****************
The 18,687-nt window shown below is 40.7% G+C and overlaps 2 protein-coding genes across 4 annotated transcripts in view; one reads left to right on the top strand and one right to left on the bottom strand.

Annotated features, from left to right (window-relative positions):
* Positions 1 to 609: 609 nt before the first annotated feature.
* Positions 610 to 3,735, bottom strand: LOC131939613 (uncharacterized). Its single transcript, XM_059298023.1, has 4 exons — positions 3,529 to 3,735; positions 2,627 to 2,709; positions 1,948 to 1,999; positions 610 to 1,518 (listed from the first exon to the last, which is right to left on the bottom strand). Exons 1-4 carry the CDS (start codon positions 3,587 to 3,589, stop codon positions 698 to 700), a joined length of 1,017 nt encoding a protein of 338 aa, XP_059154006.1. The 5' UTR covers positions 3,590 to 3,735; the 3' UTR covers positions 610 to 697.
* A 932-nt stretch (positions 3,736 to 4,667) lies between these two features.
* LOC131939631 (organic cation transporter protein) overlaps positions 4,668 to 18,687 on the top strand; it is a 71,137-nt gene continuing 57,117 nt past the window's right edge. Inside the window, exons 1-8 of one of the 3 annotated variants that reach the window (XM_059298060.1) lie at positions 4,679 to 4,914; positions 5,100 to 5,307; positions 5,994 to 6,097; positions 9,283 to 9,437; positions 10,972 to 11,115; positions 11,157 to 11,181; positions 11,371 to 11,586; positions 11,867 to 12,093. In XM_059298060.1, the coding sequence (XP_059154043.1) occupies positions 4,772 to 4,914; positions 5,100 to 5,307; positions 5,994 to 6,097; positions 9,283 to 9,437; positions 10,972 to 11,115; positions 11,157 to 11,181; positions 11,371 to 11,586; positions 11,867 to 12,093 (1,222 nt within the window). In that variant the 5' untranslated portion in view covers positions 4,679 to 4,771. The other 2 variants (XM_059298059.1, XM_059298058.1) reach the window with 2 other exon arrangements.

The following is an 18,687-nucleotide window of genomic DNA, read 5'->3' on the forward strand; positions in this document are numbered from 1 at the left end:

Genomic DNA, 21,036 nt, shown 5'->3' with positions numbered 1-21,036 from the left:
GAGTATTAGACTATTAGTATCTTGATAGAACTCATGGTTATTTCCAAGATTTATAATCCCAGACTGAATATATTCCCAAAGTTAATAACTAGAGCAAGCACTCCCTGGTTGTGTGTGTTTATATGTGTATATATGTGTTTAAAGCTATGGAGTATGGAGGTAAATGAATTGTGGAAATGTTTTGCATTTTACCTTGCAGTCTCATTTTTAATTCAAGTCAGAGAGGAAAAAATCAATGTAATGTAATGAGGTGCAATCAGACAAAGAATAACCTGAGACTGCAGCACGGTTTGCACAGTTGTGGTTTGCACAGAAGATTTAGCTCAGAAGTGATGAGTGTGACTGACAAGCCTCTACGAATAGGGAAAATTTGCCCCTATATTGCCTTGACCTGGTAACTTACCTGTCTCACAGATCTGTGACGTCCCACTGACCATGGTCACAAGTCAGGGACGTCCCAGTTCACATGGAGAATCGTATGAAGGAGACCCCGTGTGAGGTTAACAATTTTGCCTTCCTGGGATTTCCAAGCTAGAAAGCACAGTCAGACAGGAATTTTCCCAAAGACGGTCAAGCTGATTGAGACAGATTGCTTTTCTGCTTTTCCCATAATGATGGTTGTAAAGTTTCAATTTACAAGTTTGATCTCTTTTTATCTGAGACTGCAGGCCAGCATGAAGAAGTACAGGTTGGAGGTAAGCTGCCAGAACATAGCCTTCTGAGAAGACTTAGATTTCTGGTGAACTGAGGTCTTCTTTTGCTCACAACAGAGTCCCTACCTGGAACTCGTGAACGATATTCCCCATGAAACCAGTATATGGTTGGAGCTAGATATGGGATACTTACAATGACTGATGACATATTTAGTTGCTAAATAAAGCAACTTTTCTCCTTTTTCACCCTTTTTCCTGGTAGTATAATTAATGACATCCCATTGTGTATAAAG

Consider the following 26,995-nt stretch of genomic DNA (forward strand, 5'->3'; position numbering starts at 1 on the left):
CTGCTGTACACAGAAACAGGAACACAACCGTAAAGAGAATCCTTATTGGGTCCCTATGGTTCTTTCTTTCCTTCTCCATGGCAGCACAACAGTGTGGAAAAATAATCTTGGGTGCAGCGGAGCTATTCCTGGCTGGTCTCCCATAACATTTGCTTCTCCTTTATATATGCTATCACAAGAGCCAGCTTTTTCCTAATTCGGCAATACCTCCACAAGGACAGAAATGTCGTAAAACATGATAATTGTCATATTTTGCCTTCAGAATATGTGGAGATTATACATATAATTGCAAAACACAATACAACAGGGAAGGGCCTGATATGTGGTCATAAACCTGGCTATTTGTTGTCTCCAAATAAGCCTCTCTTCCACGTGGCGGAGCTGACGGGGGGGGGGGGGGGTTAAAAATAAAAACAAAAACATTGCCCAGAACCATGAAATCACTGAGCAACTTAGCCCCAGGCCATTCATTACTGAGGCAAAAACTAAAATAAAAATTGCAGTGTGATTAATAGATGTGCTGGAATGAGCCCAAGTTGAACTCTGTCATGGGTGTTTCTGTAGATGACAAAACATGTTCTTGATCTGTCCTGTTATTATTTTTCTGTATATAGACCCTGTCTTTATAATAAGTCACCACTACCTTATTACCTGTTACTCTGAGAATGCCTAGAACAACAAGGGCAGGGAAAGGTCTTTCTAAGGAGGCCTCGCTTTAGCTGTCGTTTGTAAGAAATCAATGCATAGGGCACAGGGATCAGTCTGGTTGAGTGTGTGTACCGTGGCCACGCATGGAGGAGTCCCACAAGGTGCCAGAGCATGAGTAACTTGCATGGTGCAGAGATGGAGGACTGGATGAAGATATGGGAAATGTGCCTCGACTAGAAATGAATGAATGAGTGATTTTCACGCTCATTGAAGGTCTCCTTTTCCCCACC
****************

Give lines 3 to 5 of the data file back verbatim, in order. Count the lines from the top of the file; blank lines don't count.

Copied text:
* Positions 1 to 609: 609 nt before the first annotated feature.
* Positions 610 to 3,735, bottom strand: LOC131939613 (uncharacterized). Its single transcript, XM_059298023.1, has 4 exons — positions 3,529 to 3,735; positions 2,627 to 2,709; positions 1,948 to 1,999; positions 610 to 1,518 (listed from the first exon to the last, which is right to left on the bottom strand). Exons 1-4 carry the CDS (start codon positions 3,587 to 3,589, stop codon positions 698 to 700), a joined length of 1,017 nt encoding a protein of 338 aa, XP_059154006.1. The 5' UTR covers positions 3,590 to 3,735; the 3' UTR covers positions 610 to 697.
* A 932-nt stretch (positions 3,736 to 4,667) lies between these two features.